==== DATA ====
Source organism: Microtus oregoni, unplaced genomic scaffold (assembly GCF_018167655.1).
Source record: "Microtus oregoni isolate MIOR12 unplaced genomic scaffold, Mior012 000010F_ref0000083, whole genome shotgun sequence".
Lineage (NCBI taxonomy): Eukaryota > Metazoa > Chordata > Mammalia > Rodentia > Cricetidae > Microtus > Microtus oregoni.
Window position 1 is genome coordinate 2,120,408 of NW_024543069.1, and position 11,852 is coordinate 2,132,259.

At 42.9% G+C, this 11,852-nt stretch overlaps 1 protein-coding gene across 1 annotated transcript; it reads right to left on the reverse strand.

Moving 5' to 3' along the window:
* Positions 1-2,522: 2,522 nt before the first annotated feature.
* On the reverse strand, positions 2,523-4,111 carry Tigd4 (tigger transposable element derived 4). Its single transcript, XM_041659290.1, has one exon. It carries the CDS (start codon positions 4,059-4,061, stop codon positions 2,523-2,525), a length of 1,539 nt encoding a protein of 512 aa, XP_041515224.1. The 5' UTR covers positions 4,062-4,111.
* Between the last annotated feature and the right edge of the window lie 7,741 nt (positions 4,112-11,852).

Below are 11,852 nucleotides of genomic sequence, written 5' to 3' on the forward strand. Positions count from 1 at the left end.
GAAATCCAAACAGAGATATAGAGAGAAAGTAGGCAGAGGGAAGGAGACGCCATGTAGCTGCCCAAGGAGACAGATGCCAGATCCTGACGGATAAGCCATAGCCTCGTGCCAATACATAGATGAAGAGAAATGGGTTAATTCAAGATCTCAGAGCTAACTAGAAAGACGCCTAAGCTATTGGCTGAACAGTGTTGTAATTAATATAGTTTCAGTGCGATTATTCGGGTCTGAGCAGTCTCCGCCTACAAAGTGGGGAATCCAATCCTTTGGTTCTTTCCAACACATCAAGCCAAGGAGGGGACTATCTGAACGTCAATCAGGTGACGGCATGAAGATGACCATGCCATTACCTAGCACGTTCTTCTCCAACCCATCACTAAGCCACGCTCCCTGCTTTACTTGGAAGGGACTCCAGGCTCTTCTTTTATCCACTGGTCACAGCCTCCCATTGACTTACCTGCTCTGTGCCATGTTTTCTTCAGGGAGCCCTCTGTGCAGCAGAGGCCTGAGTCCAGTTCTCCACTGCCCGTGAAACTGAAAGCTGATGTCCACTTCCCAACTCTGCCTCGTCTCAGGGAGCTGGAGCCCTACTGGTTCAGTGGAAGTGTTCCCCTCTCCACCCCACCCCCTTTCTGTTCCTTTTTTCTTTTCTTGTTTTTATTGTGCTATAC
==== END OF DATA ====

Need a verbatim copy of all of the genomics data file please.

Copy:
Source organism: Microtus oregoni, unplaced genomic scaffold (assembly GCF_018167655.1).
Source record: "Microtus oregoni isolate MIOR12 unplaced genomic scaffold, Mior012 000010F_ref0000083, whole genome shotgun sequence".
Lineage (NCBI taxonomy): Eukaryota > Metazoa > Chordata > Mammalia > Rodentia > Cricetidae > Microtus > Microtus oregoni.
Window position 1 is genome coordinate 2,120,408 of NW_024543069.1, and position 11,852 is coordinate 2,132,259.

At 42.9% G+C, this 11,852-nt stretch overlaps 1 protein-coding gene across 1 annotated transcript; it reads right to left on the reverse strand.

Moving 5' to 3' along the window:
* Positions 1-2,522: 2,522 nt before the first annotated feature.
* On the reverse strand, positions 2,523-4,111 carry Tigd4 (tigger transposable element derived 4). Its single transcript, XM_041659290.1, has one exon. It carries the CDS (start codon positions 4,059-4,061, stop codon positions 2,523-2,525), a length of 1,539 nt encoding a protein of 512 aa, XP_041515224.1. The 5' UTR covers positions 4,062-4,111.
* Between the last annotated feature and the right edge of the window lie 7,741 nt (positions 4,112-11,852).

Below are 11,852 nucleotides of genomic sequence, written 5' to 3' on the forward strand. Positions count from 1 at the left end.
GAAATCCAAACAGAGATATAGAGAGAAAGTAGGCAGAGGGAAGGAGACGCCATGTAGCTGCCCAAGGAGACAGATGCCAGATCCTGACGGATAAGCCATAGCCTCGTGCCAATACATAGATGAAGAGAAATGGGTTAATTCAAGATCTCAGAGCTAACTAGAAAGACGCCTAAGCTATTGGCTGAACAGTGTTGTAATTAATATAGTTTCAGTGCGATTATTCGGGTCTGAGCAGTCTCCGCCTACAAAGTGGGGAATCCAATCCTTTGGTTCTTTCCAACACATCAAGCCAAGGAGGGGACTATCTGAACGTCAATCAGGTGACGGCATGAAGATGACCATGCCATTACCTAGCACGTTCTTCTCCAACCCATCACTAAGCCACGCTCCCTGCTTTACTTGGAAGGGACTCCAGGCTCTTCTTTTATCCACTGGTCACAGCCTCCCATTGACTTACCTGCTCTGTGCCATGTTTTCTTCAGGGAGCCCTCTGTGCAGCAGAGGCCTGAGTCCAGTTCTCCACTGCCCGTGAAACTGAAAGCTGATGTCCACTTCCCAACTCTGCCTCGTCTCAGGGAGCTGGAGCCCTACTGGTTCAGTGGAAGTGTTCCCCTCTCCACCCCACCCCCTTTCTGTTCCTTTTTTCTTTTCTTGTTTTTATTGTGCTATAC